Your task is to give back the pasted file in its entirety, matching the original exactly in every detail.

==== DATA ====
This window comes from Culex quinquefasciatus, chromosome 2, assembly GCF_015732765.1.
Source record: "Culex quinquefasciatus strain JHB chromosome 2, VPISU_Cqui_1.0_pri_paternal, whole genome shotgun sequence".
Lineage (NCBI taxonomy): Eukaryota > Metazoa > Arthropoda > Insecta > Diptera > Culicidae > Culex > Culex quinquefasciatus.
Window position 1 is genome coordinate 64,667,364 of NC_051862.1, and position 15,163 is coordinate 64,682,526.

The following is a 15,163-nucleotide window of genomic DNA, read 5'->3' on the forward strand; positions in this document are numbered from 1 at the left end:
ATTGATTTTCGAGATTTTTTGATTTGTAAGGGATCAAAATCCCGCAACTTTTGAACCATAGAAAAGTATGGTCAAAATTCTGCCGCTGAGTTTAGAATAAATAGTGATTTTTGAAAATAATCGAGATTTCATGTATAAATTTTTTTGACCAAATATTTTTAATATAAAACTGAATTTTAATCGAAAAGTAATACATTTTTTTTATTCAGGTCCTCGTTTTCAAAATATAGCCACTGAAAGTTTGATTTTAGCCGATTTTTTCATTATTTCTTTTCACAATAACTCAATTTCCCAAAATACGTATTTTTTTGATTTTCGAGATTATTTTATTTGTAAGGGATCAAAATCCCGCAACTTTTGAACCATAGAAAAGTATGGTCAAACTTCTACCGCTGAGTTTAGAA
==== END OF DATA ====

This window comes from Culex quinquefasciatus, chromosome 2, assembly GCF_015732765.1.
Source record: "Culex quinquefasciatus strain JHB chromosome 2, VPISU_Cqui_1.0_pri_paternal, whole genome shotgun sequence".
Lineage (NCBI taxonomy): Eukaryota > Metazoa > Arthropoda > Insecta > Diptera > Culicidae > Culex > Culex quinquefasciatus.
Window position 1 is genome coordinate 64,667,364 of NC_051862.1, and position 15,163 is coordinate 64,682,526.

The following is a 15,163-nucleotide window of genomic DNA, read 5'->3' on the forward strand; positions in this document are numbered from 1 at the left end:
ATTGATTTTCGAGATTTTTTGATTTGTAAGGGATCAAAATCCCGCAACTTTTGAACCATAGAAAAGTATGGTCAAAATTCTGCCGCTGAGTTTAGAATAAATAGTGATTTTTGAAAATAATCGAGATTTCATGTATAAATTTTTTTGACCAAATATTTTTAATATAAAACTGAATTTTAATCGAAAAGTAATACATTTTTTTTATTCAGGTCCTCGTTTTCAAAATATAGCCACTGAAAGTTTGATTTTAGCCGATTTTTTCATTATTTCTTTTCACAATAACTCAATTTCCCAAAATACGTATTTTTTTGATTTTCGAGATTATTTTATTTGTAAGGGATCAAAATCCCGCAACTTTTGAACCATAGAAAAGTATGGTCAAACTTCTACCGCTGAGTTTAGAA